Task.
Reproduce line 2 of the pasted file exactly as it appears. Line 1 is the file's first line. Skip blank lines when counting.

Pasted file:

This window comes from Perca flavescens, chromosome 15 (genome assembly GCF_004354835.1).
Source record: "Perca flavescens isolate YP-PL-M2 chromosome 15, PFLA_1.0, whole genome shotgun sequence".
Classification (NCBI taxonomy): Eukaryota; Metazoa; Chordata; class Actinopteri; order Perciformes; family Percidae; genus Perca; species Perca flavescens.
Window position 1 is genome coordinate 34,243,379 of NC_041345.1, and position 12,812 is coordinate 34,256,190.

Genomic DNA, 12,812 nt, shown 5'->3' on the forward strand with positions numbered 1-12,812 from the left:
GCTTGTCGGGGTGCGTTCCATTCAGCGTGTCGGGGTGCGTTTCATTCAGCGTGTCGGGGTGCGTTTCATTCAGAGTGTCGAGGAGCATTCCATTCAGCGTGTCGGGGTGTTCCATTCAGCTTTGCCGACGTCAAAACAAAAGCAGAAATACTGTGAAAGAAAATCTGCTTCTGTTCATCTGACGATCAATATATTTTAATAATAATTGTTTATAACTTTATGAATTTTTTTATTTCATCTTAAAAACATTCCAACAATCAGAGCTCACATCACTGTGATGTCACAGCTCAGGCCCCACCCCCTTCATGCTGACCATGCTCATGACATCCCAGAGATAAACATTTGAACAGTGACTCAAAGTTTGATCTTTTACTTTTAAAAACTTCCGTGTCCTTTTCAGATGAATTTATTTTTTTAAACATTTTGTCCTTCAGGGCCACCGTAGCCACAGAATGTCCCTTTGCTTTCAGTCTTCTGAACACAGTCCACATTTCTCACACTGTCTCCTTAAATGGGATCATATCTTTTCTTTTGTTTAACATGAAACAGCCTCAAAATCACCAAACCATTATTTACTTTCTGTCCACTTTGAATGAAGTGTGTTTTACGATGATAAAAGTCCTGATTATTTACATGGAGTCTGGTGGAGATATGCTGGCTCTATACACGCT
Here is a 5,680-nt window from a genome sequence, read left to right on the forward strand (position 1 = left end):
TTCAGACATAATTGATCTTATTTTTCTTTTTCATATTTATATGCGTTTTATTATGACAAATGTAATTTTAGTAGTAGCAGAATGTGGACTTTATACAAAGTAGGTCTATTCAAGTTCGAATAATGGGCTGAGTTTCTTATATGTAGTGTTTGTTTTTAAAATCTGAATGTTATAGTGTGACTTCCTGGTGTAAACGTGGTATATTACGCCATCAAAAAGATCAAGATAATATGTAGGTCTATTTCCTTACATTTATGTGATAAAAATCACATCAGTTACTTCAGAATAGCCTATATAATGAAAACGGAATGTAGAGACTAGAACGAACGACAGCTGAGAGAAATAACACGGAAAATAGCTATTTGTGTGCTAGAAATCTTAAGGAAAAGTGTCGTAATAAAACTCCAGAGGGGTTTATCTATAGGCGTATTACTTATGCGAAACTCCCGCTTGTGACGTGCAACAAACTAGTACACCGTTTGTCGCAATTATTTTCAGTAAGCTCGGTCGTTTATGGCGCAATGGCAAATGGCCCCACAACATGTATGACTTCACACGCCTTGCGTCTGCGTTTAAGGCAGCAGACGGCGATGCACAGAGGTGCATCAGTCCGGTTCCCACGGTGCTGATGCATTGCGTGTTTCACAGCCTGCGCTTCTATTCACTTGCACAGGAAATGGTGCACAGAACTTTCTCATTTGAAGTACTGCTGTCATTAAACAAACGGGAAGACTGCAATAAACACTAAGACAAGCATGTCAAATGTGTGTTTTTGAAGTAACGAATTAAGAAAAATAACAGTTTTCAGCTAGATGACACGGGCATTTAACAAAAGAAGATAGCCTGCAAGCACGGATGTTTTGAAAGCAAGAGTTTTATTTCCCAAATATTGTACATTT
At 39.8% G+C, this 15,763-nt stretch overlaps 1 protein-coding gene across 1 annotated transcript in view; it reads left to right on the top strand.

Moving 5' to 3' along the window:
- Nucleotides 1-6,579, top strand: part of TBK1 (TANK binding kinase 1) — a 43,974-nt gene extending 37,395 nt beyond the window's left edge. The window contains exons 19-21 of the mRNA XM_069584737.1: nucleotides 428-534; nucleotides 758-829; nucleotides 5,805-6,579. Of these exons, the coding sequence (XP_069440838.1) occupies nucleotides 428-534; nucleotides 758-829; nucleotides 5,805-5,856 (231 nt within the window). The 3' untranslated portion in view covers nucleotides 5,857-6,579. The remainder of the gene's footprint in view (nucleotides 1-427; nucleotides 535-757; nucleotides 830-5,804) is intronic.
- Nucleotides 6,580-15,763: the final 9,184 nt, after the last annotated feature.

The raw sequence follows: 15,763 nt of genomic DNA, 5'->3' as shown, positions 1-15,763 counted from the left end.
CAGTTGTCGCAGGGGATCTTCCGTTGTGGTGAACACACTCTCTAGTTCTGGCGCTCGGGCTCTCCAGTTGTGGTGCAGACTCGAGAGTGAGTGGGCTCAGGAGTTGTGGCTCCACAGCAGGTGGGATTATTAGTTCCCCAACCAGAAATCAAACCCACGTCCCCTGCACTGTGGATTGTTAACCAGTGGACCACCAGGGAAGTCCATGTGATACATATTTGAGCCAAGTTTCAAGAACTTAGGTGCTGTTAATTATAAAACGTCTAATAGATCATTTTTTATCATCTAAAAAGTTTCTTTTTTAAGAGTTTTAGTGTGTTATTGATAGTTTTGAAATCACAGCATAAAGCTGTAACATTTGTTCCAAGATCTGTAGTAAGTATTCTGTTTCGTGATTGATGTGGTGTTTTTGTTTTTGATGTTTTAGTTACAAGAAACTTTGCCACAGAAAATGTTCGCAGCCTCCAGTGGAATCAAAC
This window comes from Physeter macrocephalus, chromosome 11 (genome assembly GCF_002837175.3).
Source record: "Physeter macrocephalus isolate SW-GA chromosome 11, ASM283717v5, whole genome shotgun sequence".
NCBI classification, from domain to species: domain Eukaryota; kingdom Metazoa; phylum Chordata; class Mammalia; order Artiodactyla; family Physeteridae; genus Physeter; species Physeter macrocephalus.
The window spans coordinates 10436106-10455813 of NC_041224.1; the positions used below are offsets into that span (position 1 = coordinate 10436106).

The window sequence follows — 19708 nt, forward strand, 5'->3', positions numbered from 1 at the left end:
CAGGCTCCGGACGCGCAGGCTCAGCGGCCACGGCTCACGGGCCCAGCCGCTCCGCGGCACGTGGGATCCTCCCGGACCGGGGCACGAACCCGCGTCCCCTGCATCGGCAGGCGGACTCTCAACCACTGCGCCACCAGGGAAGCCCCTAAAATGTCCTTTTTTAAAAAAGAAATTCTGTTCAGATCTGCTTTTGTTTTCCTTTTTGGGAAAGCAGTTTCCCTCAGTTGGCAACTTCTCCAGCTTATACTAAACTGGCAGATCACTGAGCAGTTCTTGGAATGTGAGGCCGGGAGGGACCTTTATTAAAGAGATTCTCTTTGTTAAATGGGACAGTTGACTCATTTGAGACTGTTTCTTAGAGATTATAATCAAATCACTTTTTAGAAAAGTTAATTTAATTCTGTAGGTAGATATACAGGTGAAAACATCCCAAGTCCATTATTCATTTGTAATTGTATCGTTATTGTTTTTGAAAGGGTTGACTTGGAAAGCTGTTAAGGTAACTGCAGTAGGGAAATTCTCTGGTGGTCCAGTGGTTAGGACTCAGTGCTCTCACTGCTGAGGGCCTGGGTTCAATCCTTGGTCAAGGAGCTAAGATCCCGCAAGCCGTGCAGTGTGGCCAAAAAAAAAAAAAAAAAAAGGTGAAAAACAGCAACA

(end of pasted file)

Source record: "Perca flavescens isolate YP-PL-M2 chromosome 15, PFLA_1.0, whole genome shotgun sequence".